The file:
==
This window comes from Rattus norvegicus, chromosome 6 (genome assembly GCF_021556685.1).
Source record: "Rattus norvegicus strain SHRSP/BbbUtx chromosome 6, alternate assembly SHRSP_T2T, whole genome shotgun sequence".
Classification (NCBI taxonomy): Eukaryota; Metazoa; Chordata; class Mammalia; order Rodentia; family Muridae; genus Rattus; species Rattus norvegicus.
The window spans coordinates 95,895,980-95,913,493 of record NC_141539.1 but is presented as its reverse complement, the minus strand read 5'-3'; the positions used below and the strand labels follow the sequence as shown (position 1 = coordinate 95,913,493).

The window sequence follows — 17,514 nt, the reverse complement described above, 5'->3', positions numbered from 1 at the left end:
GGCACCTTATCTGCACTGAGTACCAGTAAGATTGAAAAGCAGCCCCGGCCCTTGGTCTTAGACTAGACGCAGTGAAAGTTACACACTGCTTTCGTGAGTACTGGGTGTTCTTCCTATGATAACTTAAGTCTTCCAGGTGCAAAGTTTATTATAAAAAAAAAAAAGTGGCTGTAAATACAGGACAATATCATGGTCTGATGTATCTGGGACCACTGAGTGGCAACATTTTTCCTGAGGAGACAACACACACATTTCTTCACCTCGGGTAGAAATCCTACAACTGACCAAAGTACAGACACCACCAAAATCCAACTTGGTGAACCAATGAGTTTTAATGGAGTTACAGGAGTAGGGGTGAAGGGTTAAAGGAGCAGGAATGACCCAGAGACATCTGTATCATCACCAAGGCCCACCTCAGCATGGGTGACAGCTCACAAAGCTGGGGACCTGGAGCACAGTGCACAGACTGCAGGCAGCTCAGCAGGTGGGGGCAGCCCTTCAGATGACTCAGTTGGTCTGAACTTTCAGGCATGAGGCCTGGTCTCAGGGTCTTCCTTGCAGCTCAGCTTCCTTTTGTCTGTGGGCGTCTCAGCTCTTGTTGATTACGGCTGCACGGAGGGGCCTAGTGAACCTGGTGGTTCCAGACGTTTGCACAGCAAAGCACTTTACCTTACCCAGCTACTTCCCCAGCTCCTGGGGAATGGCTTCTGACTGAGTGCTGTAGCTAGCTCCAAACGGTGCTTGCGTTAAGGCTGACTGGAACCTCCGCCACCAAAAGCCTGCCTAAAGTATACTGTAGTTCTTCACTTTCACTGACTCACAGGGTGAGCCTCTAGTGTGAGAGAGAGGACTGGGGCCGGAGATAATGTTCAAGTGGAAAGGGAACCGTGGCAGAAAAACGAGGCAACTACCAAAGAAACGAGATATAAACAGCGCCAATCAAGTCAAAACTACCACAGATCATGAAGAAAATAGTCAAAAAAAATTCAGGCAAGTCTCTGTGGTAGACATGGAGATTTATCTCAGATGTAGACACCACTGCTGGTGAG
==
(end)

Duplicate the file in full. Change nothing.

This window comes from Rattus norvegicus, chromosome 6 (genome assembly GCF_021556685.1).
Source record: "Rattus norvegicus strain SHRSP/BbbUtx chromosome 6, alternate assembly SHRSP_T2T, whole genome shotgun sequence".
Classification (NCBI taxonomy): Eukaryota; Metazoa; Chordata; class Mammalia; order Rodentia; family Muridae; genus Rattus; species Rattus norvegicus.
The window spans coordinates 95,895,980-95,913,493 of record NC_141539.1 but is presented as its reverse complement, the minus strand read 5'-3'; the positions used below and the strand labels follow the sequence as shown (position 1 = coordinate 95,913,493).

The window sequence follows — 17,514 nt, the reverse complement described above, 5'->3', positions numbered from 1 at the left end:
GGCACCTTATCTGCACTGAGTACCAGTAAGATTGAAAAGCAGCCCCGGCCCTTGGTCTTAGACTAGACGCAGTGAAAGTTACACACTGCTTTCGTGAGTACTGGGTGTTCTTCCTATGATAACTTAAGTCTTCCAGGTGCAAAGTTTATTATAAAAAAAAAAAAGTGGCTGTAAATACAGGACAATATCATGGTCTGATGTATCTGGGACCACTGAGTGGCAACATTTTTCCTGAGGAGACAACACACACATTTCTTCACCTCGGGTAGAAATCCTACAACTGACCAAAGTACAGACACCACCAAAATCCAACTTGGTGAACCAATGAGTTTTAATGGAGTTACAGGAGTAGGGGTGAAGGGTTAAAGGAGCAGGAATGACCCAGAGACATCTGTATCATCACCAAGGCCCACCTCAGCATGGGTGACAGCTCACAAAGCTGGGGACCTGGAGCACAGTGCACAGACTGCAGGCAGCTCAGCAGGTGGGGGCAGCCCTTCAGATGACTCAGTTGGTCTGAACTTTCAGGCATGAGGCCTGGTCTCAGGGTCTTCCTTGCAGCTCAGCTTCCTTTTGTCTGTGGGCGTCTCAGCTCTTGTTGATTACGGCTGCACGGAGGGGCCTAGTGAACCTGGTGGTTCCAGACGTTTGCACAGCAAAGCACTTTACCTTACCCAGCTACTTCCCCAGCTCCTGGGGAATGGCTTCTGACTGAGTGCTGTAGCTAGCTCCAAACGGTGCTTGCGTTAAGGCTGACTGGAACCTCCGCCACCAAAAGCCTGCCTAAAGTATACTGTAGTTCTTCACTTTCACTGACTCACAGGGTGAGCCTCTAGTGTGAGAGAGAGGACTGGGGCCGGAGATAATGTTCAAGTGGAAAGGGAACCGTGGCAGAAAAACGAGGCAACTACCAAAGAAACGAGATATAAACAGCGCCAATCAAGTCAAAACTACCACAGATCATGAAGAAAATAGTCAAAAAAAATTCAGGCAAGTCTCTGTGGTAGACATGGAGATTTATCTCAGATGTAGACACCACTGCTGGTGAG